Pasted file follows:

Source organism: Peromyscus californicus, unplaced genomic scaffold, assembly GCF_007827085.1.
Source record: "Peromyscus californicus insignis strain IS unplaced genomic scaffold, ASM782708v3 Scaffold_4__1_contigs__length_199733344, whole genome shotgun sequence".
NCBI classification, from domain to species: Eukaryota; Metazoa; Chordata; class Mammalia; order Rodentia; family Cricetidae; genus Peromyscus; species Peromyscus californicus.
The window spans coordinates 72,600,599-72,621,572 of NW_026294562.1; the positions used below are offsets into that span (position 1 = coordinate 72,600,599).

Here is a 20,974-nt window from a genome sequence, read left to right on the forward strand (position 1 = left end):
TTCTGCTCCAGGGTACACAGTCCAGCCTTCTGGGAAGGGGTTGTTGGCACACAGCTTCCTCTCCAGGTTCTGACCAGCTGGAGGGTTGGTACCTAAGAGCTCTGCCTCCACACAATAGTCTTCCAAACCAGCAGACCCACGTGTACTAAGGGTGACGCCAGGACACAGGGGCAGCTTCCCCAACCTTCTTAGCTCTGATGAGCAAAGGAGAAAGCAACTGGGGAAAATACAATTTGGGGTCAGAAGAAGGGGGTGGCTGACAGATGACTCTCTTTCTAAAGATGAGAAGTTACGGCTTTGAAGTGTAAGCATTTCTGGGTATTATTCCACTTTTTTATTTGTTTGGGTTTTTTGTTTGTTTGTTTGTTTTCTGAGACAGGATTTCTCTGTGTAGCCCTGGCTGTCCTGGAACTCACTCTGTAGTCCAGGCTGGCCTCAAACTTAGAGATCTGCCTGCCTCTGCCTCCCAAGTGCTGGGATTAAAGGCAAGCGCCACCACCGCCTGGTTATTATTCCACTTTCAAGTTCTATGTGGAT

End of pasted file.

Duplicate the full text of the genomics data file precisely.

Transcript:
Source organism: Peromyscus californicus, unplaced genomic scaffold, assembly GCF_007827085.1.
Source record: "Peromyscus californicus insignis strain IS unplaced genomic scaffold, ASM782708v3 Scaffold_4__1_contigs__length_199733344, whole genome shotgun sequence".
NCBI classification, from domain to species: Eukaryota; Metazoa; Chordata; class Mammalia; order Rodentia; family Cricetidae; genus Peromyscus; species Peromyscus californicus.
The window spans coordinates 72,600,599-72,621,572 of NW_026294562.1; the positions used below are offsets into that span (position 1 = coordinate 72,600,599).

Here is a 20,974-nt window from a genome sequence, read left to right on the forward strand (position 1 = left end):
TTCTGCTCCAGGGTACACAGTCCAGCCTTCTGGGAAGGGGTTGTTGGCACACAGCTTCCTCTCCAGGTTCTGACCAGCTGGAGGGTTGGTACCTAAGAGCTCTGCCTCCACACAATAGTCTTCCAAACCAGCAGACCCACGTGTACTAAGGGTGACGCCAGGACACAGGGGCAGCTTCCCCAACCTTCTTAGCTCTGATGAGCAAAGGAGAAAGCAACTGGGGAAAATACAATTTGGGGTCAGAAGAAGGGGGTGGCTGACAGATGACTCTCTTTCTAAAGATGAGAAGTTACGGCTTTGAAGTGTAAGCATTTCTGGGTATTATTCCACTTTTTTATTTGTTTGGGTTTTTTGTTTGTTTGTTTGTTTTCTGAGACAGGATTTCTCTGTGTAGCCCTGGCTGTCCTGGAACTCACTCTGTAGTCCAGGCTGGCCTCAAACTTAGAGATCTGCCTGCCTCTGCCTCCCAAGTGCTGGGATTAAAGGCAAGCGCCACCACCGCCTGGTTATTATTCCACTTTCAAGTTCTATGTGGAT